Pinkwashing is when states use homonationalism as a way to accuse other “less progressive” states of being homophobic and violating human rights (as coined by Jasbir Puar). In addition to exploitation by the state, pinkwashing exists in the private, corporate world as a way for companies to use LGBTQ “friendliness” to advertise their products. The practice of pinkwashing can be a dangerous one, especially in the public sector, because not only is it a way to question another state’s sovereignty, it can also lead to the justification of violence against another state. Puar is highly critical of pinkwashing, more so than homonationalism. She believes that pinkwashing and homonationalism are separate entities: “Homonationalism and pinkwashing should not be seen as parallel phenomena. Rather, pinkwashing is one manifestation and practice made possible within and because of homonationalism,” (p. 2, “Rethinking Homonationalism”). To illustrate the controversy behind pinkwashing, Puar uses the example of the Israeli-Palestine conflict. Israel was using pinkwashing as a tool to categorize Islam as a non-progressive religion. The Israeli government used propaganda that described the nation as ‘gay-friendly’, while Palestine was not (p. 3, “Rethinking Homonationalism”).
Pinkwashing and homonationalism, however, are one in the same for social theory scholar Aleardo Zanghellini. He does not make a distinction between the two concepts. For him homonationalism itself “refers to the deployments of gay rights for racist and islamophobic ends, resulting in the consolidation of more sexually inclusive, but racially exclusionary, ideas of citizenship,” (p. 1, “Are Gay Rights Islamophobic?”). Zanghellini further argues that the LGBTQ community is usually not responsible for such acts (or there is not enough evidence of the community directly participating in homonationalism). To Zanghellini, the way Puar uses homonationalism in her work, is highly controversial. In his perspective, these opinions of homonationalism, not just by Puar, but other scholars that also supported her view, “unnecessarily discredit gay rights discourse and activism” (p. 2, “Are Gay Rights Islamophobic?). Zanghellini does believe that homonationalism is a dangerous tool, however, not all queer rights activism is of a racist nature.
Zanghellini uses the example of an LGBTQ rights march through London that happened in response to homophobic messages in a predominantly Muslim community in London. The event was a response to homophobic “graffiti” found near that community. The argument presented by some queer magazines (Decolonizequeer, in particular) and activists was that this march is potentially racist because some of the members of the march were white supremacists, which Puar would argue is not a surprise. However, Zanghellini disagrees with these findings because one, only three people in the march were previously part of a white supremacist group and they claimed to have left that lifestyle behind. And two, the LGBTQ community has the right to protest against homophobia. The LGBTQ pride parade took place in a Muslim community, but did not target the Muslim community’s religion and culture.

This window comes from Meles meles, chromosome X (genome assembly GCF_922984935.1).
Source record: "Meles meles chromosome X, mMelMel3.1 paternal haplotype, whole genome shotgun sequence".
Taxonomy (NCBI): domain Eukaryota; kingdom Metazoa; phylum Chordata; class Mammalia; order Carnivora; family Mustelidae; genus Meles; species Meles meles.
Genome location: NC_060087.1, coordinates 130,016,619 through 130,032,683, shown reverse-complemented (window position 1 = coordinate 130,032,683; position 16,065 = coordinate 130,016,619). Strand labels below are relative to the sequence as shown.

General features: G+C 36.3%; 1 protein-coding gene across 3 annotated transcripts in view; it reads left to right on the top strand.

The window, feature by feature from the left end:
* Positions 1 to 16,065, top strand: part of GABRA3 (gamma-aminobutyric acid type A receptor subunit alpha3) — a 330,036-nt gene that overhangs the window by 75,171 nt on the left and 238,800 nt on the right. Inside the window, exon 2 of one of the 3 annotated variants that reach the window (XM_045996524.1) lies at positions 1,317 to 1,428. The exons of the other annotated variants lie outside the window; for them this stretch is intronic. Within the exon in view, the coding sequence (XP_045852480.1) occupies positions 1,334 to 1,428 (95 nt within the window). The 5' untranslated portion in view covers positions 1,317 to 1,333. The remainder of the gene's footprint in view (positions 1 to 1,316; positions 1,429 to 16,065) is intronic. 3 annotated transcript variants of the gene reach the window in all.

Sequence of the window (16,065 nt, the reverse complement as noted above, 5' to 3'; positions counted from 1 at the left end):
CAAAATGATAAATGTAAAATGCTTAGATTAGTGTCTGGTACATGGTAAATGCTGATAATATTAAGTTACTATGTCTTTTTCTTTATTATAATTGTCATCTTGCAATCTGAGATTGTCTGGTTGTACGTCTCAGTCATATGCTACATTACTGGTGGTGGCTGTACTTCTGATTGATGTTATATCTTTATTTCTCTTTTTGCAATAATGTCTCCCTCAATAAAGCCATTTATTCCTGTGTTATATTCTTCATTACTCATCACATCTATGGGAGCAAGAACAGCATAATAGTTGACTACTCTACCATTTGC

Zanghellini states that scholars like Puar should not discredit queer activism, which has advanced and required significant sacrifice. The LGBTQ community can refrain from participation and propaganda by the state that wants to engage in homonationalism. Additionally, Zanghellini believes that the LGBTQ community advocating for their rights within their state (even in religious/ethnic communities that do not support them) is not racist. Unlike Puar, who stated that LGBTQ rights are of political construction, for the sole use of pinkwashing enemy states. Zanghellini approach is coming from a human rights point of view. In his perspective, it is dangerous to not assume rights to be universal. If human rights (in this case, queer rights) are relative and allow certain states to “opt-out”, then how will the global community protect queer persons abroad? Puar may have been on to something when she highlighted the racism of certain LGBTQ activities, but she does not address the human rights component. If human rights are inherently universal, then the queer abroad must be protected by the global community; especially if their state does not.
Puar, Jasbir. “Rethinking Homonationalism.” Department of Women’s and Gender Studies, Rutgers
University. New Brunswick, NJ. 2013. Web.
Puar, Jasbir. Terrorist Assemblages: Homonationalism in Queer Times. Durham, N.C. Duke
University Press, 2007. Print.
Zanghellini, Aleardo. “Are Gay Rights Islamophobic? A Critique of Some Uses of the Concept of
Homonationalism in Activism and Academia.” Social & Legal Studies 21.3 (n.d.): 357-374.